As we start a sermon series looking at some of the ‘Kingdom values’ associated with following Jesus, I am reminded of a reflection that I shared on this page last year, which bears repeating.
At a conference that Pauline and I attended in October, we were challenged to consider what our values are – in other words, what do we place most value on in life and ministry?
For some people, the answer might be something like ‘friendship’ or ‘family’. For others it might be health and strength – the ability to play sport, or to get out and enjoy God’s creation. For still others it might be peace – the opportunity to think and reflect, or to enjoy freedom from conflict.
All of those – and many more – are good things, and help to shape who we are, to form our identity and to help us understand who we are called to be, either individually or as a church. As a church over the last few months, we have responded to the challenge to consider our values, and agreed that we felt that God is calling us to particularly value his Kingdom, love, faith and integrity. These are the values that we will reflect on in the next few weeks.
Jesus told several stories, or parables, to illustrate that in his view the Kingdom of Heaven (or the Kingdom of God) is what he values above all, and that it should therefore be what we value most highly too. In Matthew 13, he likens it to ‘…treasure hidden in a field, which someone found and hid; then in his joy he goes and sells all that he has and buys that field…’ and to ‘…a merchant in search of fine pearls; on finding one pearl of great value, he went and sold all that he had and bought it.’ (Matt 13:44-46) In other words, God’s kingdom, which Jesus came to establish, is worth more than everything we own, everyone we love, and everything we enjoy.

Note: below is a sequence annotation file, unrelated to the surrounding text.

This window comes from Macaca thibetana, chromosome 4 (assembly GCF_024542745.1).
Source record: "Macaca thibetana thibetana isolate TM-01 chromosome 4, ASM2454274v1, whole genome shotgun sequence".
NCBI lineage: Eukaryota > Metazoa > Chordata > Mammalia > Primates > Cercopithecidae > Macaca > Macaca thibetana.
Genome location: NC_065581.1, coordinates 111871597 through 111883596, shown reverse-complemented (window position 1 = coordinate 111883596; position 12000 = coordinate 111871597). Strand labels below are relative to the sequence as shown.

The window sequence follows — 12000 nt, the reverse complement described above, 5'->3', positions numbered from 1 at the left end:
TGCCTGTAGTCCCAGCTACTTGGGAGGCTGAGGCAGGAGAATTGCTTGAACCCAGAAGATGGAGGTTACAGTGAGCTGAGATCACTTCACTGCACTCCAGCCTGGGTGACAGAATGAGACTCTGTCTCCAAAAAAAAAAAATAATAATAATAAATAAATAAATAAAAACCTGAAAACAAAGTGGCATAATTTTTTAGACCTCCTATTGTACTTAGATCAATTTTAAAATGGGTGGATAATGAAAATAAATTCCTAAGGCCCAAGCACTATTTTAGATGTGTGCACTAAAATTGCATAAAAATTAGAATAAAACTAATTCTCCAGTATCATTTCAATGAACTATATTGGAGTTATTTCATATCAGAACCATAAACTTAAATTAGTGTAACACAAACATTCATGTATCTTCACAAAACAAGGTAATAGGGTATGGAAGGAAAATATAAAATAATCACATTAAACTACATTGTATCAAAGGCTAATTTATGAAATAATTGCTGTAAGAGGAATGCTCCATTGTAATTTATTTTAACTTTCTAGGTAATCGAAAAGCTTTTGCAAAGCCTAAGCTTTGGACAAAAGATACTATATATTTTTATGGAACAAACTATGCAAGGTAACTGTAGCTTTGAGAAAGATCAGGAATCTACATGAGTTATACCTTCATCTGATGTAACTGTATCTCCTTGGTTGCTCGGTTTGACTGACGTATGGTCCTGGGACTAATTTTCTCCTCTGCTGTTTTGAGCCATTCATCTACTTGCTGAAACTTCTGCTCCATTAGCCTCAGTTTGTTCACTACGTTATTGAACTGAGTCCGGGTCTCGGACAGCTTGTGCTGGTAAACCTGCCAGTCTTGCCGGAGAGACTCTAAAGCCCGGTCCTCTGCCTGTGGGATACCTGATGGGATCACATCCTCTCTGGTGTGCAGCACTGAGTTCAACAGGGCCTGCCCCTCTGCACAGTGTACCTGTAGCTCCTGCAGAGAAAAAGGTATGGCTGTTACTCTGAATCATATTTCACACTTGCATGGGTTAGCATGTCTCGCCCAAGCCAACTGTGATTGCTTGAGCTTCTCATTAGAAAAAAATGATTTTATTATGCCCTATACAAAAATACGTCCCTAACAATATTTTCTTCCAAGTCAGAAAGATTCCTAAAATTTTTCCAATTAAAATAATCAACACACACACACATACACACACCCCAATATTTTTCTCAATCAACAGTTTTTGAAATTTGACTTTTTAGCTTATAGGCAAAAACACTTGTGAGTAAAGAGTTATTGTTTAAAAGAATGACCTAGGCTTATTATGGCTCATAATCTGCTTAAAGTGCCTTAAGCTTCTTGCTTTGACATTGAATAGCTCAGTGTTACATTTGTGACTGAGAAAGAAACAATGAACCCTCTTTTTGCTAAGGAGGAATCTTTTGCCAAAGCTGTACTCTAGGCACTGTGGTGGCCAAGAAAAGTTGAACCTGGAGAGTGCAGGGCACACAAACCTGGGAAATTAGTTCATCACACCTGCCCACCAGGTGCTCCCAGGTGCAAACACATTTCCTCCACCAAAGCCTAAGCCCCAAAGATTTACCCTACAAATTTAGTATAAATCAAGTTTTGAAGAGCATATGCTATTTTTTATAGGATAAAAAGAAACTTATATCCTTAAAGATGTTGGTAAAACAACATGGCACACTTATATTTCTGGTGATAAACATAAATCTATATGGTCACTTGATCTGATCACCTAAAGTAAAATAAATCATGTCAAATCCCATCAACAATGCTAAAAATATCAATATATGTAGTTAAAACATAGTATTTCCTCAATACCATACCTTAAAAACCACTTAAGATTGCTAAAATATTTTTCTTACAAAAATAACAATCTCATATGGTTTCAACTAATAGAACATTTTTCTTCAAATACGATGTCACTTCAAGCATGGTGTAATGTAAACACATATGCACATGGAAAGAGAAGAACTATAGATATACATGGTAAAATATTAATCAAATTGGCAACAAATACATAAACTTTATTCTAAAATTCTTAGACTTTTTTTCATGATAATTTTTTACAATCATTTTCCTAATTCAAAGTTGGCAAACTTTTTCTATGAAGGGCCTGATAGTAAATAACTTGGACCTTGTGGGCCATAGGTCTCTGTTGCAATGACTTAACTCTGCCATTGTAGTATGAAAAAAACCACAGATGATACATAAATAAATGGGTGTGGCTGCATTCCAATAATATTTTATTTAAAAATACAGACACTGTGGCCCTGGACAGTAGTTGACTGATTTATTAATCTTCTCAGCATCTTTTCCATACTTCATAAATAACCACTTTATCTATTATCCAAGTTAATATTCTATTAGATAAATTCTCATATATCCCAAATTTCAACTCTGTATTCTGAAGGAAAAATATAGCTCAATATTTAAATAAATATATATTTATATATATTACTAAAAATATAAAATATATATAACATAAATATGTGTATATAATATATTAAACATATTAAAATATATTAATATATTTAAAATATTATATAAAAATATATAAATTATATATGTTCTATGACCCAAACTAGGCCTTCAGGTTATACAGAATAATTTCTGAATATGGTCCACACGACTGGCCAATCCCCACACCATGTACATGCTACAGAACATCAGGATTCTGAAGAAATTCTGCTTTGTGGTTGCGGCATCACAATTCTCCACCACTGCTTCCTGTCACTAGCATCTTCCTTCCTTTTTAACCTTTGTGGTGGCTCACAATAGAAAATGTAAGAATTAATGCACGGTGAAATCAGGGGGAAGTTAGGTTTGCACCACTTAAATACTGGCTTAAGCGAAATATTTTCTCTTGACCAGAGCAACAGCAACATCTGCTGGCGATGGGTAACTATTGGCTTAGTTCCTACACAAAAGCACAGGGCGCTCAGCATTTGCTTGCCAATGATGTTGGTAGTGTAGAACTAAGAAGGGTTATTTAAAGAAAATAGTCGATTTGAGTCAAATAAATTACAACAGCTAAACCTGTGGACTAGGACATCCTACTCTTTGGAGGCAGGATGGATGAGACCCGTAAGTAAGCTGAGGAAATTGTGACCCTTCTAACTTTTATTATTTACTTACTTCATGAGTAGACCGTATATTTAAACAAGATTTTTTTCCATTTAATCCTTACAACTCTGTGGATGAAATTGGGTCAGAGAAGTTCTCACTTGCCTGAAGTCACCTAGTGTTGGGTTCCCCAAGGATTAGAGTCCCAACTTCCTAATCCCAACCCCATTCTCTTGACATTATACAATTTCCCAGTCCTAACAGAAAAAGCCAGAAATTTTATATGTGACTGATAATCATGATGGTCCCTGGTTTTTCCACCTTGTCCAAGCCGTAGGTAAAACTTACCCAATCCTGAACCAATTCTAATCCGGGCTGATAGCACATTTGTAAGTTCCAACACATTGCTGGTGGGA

That means that our highest value is to seek God’s kingdom. It’s an attitude which Jesus promises will be rewarded: – ‘…seek first his kingdom and his righteousness, and all these things will be given to you as well.’ (Matt 6:33) It’s our way of acknowledging that ultimately, God is in charge. It’s his kingdom, and we’re his Church – whichever church (small ‘c’) we belong to.
As the writer and Baptist minister Roger Sutton puts it, we need to develop and nurture an outward-looking kingdom mentality rather than an inward-looking empire mentality. When God’s kingdom becomes our highest value, all other aspects of who God calls us to be and what he calls us to do will fall into place.
With my love and prayers